In 1824 the Frenchman Sadi Carnot stated that all thermal machines need a hot body or any heat source and another cold body or condenser, and that when working the machine the heat passed continuously from the hot body to the cold body. Carnot wrote down the idea of energy conservation. However, over the years his work was not well understood because he was put on the caloric ground. According to this, it was admitted that the heat passed through the machine without varying the number and that the work was obtained by the decrease of the temperature, as when the water passes through a turbine.
Carnot observed that to study the laws of thermal machines it was necessary to start from the simplest case, that is to say, that one had to investigate a cycle of machines without any friction and without heat loss, and that the substance used (steam, compressed air or any other), after going through different situations, had to pass to its initial state. Part of the work done otherwise could come from the internal energy of the substance, so the work done would not be entirely due to the cause of the heat passed by the machine.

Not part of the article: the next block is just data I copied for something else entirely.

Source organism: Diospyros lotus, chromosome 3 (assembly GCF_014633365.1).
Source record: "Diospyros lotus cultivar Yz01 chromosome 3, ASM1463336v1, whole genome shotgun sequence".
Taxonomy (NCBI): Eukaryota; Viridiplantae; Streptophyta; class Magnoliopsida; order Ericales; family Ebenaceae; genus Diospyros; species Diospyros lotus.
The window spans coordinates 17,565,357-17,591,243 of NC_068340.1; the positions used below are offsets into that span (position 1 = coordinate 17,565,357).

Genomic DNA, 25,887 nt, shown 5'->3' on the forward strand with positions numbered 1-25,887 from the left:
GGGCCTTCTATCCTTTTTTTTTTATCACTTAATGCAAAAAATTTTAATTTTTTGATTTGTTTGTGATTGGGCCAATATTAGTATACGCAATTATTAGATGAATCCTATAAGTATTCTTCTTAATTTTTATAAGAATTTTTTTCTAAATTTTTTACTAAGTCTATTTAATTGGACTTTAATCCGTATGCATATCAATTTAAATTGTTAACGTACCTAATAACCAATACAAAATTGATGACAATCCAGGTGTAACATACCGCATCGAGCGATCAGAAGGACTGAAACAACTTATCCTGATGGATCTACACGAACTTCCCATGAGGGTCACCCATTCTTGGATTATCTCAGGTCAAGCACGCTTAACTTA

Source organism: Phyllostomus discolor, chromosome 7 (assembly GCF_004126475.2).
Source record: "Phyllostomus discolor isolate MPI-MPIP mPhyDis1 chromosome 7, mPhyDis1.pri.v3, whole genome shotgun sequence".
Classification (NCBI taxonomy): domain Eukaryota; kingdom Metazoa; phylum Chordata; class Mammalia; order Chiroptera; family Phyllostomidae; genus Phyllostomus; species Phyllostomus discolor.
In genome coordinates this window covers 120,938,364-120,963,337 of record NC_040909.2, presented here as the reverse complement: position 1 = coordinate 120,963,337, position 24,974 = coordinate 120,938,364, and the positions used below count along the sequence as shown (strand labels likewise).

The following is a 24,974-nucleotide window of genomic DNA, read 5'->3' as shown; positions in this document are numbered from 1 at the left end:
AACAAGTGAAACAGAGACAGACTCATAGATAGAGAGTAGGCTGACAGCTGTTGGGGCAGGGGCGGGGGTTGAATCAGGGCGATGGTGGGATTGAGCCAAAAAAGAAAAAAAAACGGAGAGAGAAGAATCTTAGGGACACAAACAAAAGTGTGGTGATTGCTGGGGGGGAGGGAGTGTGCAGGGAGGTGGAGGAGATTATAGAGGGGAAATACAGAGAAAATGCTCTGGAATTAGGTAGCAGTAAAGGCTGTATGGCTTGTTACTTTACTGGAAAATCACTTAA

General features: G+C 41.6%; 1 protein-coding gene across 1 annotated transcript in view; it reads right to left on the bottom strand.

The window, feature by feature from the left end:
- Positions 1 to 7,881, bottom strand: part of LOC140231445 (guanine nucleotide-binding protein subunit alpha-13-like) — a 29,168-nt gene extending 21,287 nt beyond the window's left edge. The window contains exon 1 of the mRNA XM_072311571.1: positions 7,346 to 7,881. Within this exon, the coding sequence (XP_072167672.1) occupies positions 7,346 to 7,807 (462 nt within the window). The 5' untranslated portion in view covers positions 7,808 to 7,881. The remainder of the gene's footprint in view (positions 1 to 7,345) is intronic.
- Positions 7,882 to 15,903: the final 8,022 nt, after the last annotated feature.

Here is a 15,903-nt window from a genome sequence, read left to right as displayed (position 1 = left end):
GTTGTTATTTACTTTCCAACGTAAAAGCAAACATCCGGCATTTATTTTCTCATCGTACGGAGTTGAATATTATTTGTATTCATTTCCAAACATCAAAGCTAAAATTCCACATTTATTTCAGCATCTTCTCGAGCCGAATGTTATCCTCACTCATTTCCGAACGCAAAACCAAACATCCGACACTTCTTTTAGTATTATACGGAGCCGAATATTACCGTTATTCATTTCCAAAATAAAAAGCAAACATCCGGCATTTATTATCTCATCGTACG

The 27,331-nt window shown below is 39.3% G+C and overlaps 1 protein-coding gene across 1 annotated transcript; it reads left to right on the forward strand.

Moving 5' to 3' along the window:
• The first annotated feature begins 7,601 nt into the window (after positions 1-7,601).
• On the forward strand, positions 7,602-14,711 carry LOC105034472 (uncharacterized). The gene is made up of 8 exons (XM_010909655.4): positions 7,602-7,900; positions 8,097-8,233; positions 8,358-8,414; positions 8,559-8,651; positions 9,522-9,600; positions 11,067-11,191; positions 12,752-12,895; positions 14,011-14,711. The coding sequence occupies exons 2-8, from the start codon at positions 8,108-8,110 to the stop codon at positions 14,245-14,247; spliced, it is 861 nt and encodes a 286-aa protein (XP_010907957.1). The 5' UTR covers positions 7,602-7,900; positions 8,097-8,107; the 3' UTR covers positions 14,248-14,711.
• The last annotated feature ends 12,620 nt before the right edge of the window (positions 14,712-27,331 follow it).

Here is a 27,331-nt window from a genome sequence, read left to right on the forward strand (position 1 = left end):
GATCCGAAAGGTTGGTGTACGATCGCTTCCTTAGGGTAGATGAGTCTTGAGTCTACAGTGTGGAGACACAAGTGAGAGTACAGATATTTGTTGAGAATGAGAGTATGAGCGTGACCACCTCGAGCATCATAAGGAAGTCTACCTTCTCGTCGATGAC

Clausius and Thomson gave Carnot's cycle theory the aspect we know today. On the other hand, the work done by Joule allowed us to know the equivalence between heat and work. And that one can become another or vice versa. However, they immediately realized that although a fixed number of tasks can become total heat, in the reverse process it is not reached 100%. They saw that only a part of the heat used in steam and other thermal machines was transformed into work, without the other part being necessarily converted into heat.